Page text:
Successor of the Porsche 906
The Porsche 910 was a purpose built race car based on the Porsche 906. The main difference to the 906 is the use of 13 inch wheels and tyres as in Formula 1, plus a single central nut instead of the 5 nuts as in a road car. This made the car not suitable for street use, but it saved time during the pit stops. Overall, the Porsche 910 was lighter, shorter, quicker and more nimble than the 906.
The Porsche 910 was first entered in mid 1966, starting with the hill climb from Sierre to Crans-Montana in Switzerland. As engines, either the reliable 2000cc 6-cylinder with 200 hp or the 2200cc 8-cylinder with up to 270 hp were used.
Porsche 910 and the Targa Florio
The Porsche 910 was raced for about two years by the factory, and quite successful during that time. The main class rivals, the Ferrari Dino 206P, were mostly beaten now, but overall victories on fast tracks against the more powerful Ford GT40 and Ferrari Prototypes were still not hope for – yet. On twistier ones like the Targa Florio, another victory was expected though, and the Porsche 910s dutifully delivered a 1-2-3 win in 1967. The winning car was the car seen on the featured picture, bearing number 228 and driven by Rolf Stommelen and Paul Hawkins. Porsche 910 ( number 174) finished 2nd with Leo Cella and Giampiero Biscaldi at the wheel. The podium was completed by Jochen Neerpasch and Vic Elford.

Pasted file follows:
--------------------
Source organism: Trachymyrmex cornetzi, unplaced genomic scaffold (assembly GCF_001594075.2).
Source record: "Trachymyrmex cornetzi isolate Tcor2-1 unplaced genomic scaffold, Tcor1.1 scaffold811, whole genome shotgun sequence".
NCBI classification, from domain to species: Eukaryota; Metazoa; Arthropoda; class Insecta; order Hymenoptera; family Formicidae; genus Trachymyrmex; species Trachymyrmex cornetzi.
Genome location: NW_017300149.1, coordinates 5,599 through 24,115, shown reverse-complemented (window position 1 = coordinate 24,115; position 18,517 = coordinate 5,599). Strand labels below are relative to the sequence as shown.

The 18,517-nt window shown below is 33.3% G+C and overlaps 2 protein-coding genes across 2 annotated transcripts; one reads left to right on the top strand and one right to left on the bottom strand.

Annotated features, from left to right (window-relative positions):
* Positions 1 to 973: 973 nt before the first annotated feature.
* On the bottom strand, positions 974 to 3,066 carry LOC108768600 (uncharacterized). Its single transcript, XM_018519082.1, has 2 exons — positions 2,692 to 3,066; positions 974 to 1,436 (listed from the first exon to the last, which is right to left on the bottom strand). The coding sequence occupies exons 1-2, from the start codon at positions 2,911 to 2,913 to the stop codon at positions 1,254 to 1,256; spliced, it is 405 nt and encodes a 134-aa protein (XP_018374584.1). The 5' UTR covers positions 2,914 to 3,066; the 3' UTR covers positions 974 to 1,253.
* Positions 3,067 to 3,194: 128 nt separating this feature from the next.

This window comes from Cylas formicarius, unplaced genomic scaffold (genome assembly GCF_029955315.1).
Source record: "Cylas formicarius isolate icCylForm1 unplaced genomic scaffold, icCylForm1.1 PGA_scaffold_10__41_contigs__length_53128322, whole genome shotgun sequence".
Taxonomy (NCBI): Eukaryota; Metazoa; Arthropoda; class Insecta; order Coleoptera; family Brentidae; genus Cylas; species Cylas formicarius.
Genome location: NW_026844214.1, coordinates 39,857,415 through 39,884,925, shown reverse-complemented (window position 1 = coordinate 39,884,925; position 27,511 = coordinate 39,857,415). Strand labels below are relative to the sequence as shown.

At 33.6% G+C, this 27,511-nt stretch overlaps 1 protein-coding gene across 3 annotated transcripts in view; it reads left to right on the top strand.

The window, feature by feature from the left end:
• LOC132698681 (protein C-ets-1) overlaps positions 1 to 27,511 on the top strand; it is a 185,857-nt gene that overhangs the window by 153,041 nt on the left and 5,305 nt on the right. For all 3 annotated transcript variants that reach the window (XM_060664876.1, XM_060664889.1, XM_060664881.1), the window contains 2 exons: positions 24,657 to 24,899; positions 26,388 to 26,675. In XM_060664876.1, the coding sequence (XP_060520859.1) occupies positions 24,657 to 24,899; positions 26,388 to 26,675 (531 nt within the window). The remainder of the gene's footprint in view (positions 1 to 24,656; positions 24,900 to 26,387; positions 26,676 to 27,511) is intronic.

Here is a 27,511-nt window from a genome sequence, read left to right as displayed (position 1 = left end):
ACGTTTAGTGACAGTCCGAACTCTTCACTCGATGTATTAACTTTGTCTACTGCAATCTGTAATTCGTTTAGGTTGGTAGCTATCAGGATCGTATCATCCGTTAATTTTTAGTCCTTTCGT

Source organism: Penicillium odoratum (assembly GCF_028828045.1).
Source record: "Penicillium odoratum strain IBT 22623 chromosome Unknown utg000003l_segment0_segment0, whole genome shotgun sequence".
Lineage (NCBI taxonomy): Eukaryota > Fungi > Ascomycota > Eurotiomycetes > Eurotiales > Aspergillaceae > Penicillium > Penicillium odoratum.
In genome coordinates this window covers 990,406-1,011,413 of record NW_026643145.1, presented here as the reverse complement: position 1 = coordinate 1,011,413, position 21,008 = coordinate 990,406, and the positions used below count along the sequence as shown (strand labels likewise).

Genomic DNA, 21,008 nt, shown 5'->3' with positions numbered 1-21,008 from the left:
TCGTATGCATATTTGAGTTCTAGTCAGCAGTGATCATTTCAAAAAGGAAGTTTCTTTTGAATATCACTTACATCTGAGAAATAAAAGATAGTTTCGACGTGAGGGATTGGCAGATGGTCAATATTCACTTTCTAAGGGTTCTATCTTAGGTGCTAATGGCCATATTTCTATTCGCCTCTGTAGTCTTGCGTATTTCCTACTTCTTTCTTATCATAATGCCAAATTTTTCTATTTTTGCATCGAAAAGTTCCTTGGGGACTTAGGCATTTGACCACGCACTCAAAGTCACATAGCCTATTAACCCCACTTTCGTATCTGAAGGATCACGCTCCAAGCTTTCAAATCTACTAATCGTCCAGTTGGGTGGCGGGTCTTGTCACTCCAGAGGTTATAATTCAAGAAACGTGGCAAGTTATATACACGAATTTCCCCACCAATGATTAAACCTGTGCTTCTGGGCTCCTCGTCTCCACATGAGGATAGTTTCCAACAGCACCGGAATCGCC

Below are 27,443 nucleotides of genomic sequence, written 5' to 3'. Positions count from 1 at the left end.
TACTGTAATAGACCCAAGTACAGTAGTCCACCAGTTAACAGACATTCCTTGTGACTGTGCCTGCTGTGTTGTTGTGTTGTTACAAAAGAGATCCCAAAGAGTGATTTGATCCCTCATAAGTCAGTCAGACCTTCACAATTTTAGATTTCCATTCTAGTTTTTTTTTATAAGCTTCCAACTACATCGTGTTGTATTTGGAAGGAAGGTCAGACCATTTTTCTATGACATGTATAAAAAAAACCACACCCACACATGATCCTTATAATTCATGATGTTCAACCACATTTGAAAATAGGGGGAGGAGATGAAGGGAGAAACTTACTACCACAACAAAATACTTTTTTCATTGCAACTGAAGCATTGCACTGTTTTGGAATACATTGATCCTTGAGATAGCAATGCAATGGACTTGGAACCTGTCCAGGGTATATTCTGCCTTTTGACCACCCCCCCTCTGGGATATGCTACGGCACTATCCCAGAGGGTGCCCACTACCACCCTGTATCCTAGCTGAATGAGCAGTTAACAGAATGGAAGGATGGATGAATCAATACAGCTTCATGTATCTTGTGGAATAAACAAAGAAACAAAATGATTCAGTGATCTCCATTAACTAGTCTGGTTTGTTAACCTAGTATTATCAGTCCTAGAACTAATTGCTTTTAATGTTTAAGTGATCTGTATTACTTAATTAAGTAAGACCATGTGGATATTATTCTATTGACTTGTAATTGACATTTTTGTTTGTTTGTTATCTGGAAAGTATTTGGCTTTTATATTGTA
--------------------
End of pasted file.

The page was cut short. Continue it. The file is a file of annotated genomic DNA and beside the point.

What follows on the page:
At the 1000km Nurburgring in 1967, as fleet of 6 factory cars were entered in an attempt to score the first overall win in Porsche’s home event. Two of the three 8-cylinders broke, and the remaining one finished 4th. The three 6-cylinders were more succesful. A 1-2-3 victory brought Porsche its first outright win in a third major event of the World Sportscar Championship for Porsche, after the 1956 Targa Florio and the 12 Hours of Sebring in 1960. Winners of the 1967 1000km Nurburgring were Udo Schütz and Joe Buzzetta, 2nd Paul Hawkins and Gerhard Koch and 3rd Jochen Neerpasch and Vic Elford. To make that victory even more glorious, the Porsche 910 8 cylinder that survived the race finished in 4th position with Gerhard Mitter and Lucien Bianchi. The winning Porsche 910 ( 910-107) now resides in the Collier Museum ( Revvs Institute) in Florida.
In hill climbing, the career of the short and light open-top 910 “Bergspyder” version with its 8-cylinder continued, winning the 1967 and 1968 European championships. At the hill climb of Ollon-Villars, which counted towards the World Sportscar Championship in 1967, the 910 even scored a 1-2, with Gerhard Mitter and Rolf Stommelen beating Herbert Mand his big V12-Ferrari P.